Contrast this with our modern world where every successful birth means you’ve just inherited an 18-year responsibility. Under these circumstances, the choice to prevent pregnancy becomes critically important. This choice means that we now have to consider the circumstances surrounding the pregnancy. In other words, how did the woman become pregnant? Was she having sex with the intention of becoming pregnant? Was she having sex while utilizing birth control, believing that she would avoid pregnancy? Was the sex consensual or was she being raped? When we associate pregnancy with choice rather than being solely focused on the birth of the child, then all of these questions begin to matter.

What has happened in the Christian faith is that certain communities have become so narrowly focused on the moment of birth that they have repressed consideration of any negative elements that might impact the child’s life before and after that moment. Particularly in evangelical circles, church leaders have made it taboo to discuss the social outcomes of unwanted pregnancies, which incentivizes the rest of the community to ignore those questions as well.

The truth is there’s a good reason why they don’t talk about social outcomes. It’s hard to control the social outcomes of a child. When parents lack emotional maturity or lack the resources to properly provide for their child, there’s no quick fix. You’re talking about years of investment with no guarantee of improvement. Whereas if we’re talking about the moment of birth, that can be controlled. It can be legislated and by equating abortion with murder, you can erase much of the gray area that can easily occlude the discussion.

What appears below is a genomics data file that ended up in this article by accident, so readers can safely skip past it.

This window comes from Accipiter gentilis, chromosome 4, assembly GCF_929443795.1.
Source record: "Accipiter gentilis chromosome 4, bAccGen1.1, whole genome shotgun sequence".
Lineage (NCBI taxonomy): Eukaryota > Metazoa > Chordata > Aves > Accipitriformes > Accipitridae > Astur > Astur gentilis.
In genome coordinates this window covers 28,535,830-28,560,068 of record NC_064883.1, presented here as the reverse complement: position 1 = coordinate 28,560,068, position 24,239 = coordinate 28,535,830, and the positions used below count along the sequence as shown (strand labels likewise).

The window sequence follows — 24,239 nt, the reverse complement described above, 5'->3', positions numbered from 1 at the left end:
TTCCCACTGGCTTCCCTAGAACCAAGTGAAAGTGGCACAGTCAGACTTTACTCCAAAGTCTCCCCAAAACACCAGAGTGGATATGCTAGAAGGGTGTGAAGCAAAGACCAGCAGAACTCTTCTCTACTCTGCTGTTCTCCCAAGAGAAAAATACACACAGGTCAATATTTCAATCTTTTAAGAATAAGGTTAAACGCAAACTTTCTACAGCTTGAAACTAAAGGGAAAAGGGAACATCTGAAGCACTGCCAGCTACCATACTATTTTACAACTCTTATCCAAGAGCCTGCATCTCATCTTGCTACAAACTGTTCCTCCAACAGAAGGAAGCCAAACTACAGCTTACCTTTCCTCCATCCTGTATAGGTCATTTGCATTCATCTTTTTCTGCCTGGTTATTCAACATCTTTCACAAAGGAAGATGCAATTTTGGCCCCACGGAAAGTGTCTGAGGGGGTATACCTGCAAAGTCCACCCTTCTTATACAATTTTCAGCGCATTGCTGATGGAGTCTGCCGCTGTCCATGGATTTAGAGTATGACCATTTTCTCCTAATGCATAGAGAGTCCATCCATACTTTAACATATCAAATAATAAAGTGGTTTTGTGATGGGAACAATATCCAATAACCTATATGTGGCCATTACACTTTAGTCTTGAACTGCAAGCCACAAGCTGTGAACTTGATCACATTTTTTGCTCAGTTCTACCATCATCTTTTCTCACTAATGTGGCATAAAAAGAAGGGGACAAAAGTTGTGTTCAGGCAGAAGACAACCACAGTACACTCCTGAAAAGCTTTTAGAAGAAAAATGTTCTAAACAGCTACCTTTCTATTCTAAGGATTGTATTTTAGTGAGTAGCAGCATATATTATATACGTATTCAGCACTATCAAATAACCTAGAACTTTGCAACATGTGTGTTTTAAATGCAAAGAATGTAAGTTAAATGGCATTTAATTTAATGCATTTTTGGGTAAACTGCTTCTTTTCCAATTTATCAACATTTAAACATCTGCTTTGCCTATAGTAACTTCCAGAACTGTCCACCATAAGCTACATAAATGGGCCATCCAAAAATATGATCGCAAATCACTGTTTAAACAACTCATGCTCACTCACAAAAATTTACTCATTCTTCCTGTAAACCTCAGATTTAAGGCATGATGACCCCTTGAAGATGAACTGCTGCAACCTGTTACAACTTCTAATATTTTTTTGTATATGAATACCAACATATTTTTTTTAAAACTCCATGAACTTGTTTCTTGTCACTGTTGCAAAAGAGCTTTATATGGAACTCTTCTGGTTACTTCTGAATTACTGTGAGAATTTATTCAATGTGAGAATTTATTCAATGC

Simple Narratives and the Christianity Death Spiral

Abortion is just one example of how a simple narrative can dominate a very complex topic. Equating abortion with murder is not only a drastic oversimplification of the issue at hand, but such an equivalency is not found in the Bible. However, thanks to the Culture Wars polarizing our thinking, you are forced into one of two positions—you must choose whether you are pro-life or pro-choice. There is no gray area. There is no larger discussion, even though such a choice makes little sense given the complexity of the matter at hand.